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Astron. Astrophys. 337, 43-50 (1998)

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5. Observational results for WATCH GRB 920925c

As it was mentioned in the previous section, the search for emission from GRB 920925c had a surprising result. An excess was found searching for emission in coincidence with the WATCH trigger on all short time scales. No excess has been found either in the search for delayed emission or in the 1 hour time window. The results for the four time scales, in the two search modes (coincident and delayed emission), are shown in Fig. 4. Again the cumulative number of trials is plotted as a function of -log[FORMULA] and the dashed line shows the results for the MC sample. In this case significant deviations from the expectations are observed, especially in the 4 minute time scale (coincident emission), which shows a deviation with a chance probability [FORMULA].

[FIGURE] Fig. 4. Cumulative number of trials (windows) versus probability in the search for GRB 920925c. We show the results of the search for coincident and delayed emission. The dashed line shows the MC results. A significant deviation appears in some of the plots.

The search interval with the smallest chance probability (4 minutes time scale, coincident emission) is centered at [FORMULA], [FORMULA] (J2000) and UT = 22:45:21. Therefore it precedes the WATCH trigger by less than one minute and is about 9° away from the WATCH location. For this search interval we observe 11 events in 4 minutes while 0.93 events are expected. The chance probability for the background to yield such an excess, computed according to the formula shown above, is 7.7[FORMULA] and the Li and Ma significance (Li & Ma 1983) is 5.4[FORMULA] (in both cases we take into account only 10 events inside the search interval, see above). This is the most significant excess seen in the whole data sample (compare Fig. 4 with Fig. 2). Correcting this probability with a trial factor (using the MC) due to the search for the four GRBs in Table 2 on several time scales and in a large solid angle region, yields a final probability of 3.3[FORMULA] (2.7[FORMULA]), i.e. the CL for this excess to be related to WATCH burst is 99.7[FORMULA] (neglecting the possibility of a second independent burst). The data registered with the HEGRA scintillator array does not show any excess, which may be due to its higher energy threshold and worse angular resolution. The time distribution of the events registered by AIROBICC in the position of the excess for the night of the GRB is plotted in Fig. 5. The distribution of the 11 events yielding the smallest chance probability is shown in detail in the inner part of the figure. Note that 7 out of the 11 burst events come within 22 seconds, 3 of which arrive within 0.25 seconds.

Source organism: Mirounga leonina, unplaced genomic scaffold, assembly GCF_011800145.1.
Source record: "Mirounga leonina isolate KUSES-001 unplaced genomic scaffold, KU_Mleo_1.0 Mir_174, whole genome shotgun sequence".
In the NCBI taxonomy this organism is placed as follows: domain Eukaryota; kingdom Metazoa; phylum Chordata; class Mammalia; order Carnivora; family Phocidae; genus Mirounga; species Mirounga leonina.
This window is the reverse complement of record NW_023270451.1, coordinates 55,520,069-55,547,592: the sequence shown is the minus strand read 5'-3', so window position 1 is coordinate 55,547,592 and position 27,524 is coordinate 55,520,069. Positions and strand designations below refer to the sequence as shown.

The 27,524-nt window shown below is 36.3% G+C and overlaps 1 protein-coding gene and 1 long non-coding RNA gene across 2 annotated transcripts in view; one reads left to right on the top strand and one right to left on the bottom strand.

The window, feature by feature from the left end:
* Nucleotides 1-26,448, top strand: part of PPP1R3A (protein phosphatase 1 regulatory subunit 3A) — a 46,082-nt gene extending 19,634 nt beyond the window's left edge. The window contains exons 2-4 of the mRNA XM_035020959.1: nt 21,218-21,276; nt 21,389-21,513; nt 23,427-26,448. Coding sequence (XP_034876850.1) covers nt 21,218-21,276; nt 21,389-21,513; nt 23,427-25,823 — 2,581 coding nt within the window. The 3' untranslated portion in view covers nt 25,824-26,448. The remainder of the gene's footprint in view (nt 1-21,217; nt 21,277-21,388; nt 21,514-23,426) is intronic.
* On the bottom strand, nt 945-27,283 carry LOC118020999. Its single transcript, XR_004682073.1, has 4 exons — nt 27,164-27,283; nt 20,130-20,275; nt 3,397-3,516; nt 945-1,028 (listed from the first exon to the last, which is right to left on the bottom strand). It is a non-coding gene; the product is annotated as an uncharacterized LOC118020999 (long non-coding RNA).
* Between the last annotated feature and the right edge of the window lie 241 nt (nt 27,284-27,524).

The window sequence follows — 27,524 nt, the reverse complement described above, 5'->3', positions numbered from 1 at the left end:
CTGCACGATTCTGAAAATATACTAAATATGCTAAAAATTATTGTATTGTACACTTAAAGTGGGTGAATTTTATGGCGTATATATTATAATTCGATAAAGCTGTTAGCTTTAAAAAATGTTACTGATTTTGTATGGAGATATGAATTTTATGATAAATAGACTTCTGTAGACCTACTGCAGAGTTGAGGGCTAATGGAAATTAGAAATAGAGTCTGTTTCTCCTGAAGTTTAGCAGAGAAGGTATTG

[FIGURE] Fig. 5. Counting rate of events in the position of the excess detected by AIROBICC in coincidence with GRB 920925c along the four hours of moonless night. A clear peak is seen at the time of the excess, the inner figure shows in detail the time distribution of the burst events.

Assuming that this excess is due to high energy emission we can calculate the integral flux in the same way as the upper limits, but replacing [FORMULA] with [FORMULA]. In this case the tentative mean integral flux above 16 TeV during the 4 minutes window is (9 [FORMULA] 4)[FORMULA] cm-2 s-1.

The burst as seen by the space detectors had a duration of [FORMULA]5 minutes exhibiting two main peaks. It was observed by WATCH and ULYSSES, thus reducing the possible locations to an IPN (InterPlanetary Network) annulus (Hurley 1996). This annulus is obtained using the relative time of detection of both spacecrafts. The IPN ring passes through the WATCH 3[FORMULA] error circle and is 3° away from the excess observed with the AIROBICC array, see Fig. 6.

[FIGURE] Fig. 6. Map with the situation of the WATCH GRB 920925c and the IPN ring as calculated from the WATCH and ULYSSES observations. The location of the excess detected by AIROBICC nearly coincident in time with WATCH is also shown.

Spectral data from WATCH in the interval 6-100 keV can be fitted by a power law spectrum. The fit yields a spectral index of 2.5[FORMULA]0.2 which, if naively extrapolated, does not predict any TeV flux detectable by AIROBICC. However, the TeV spectrum may differ significantly from what one expects from the 100 keV extrapolation. Furthermore, the hypothetical emission at TeV energies precedes the WATCH observations and may therefore be due to another production mechanism.

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© European Southern Observatory (ESO) 1998

Online publication: August 6, 1998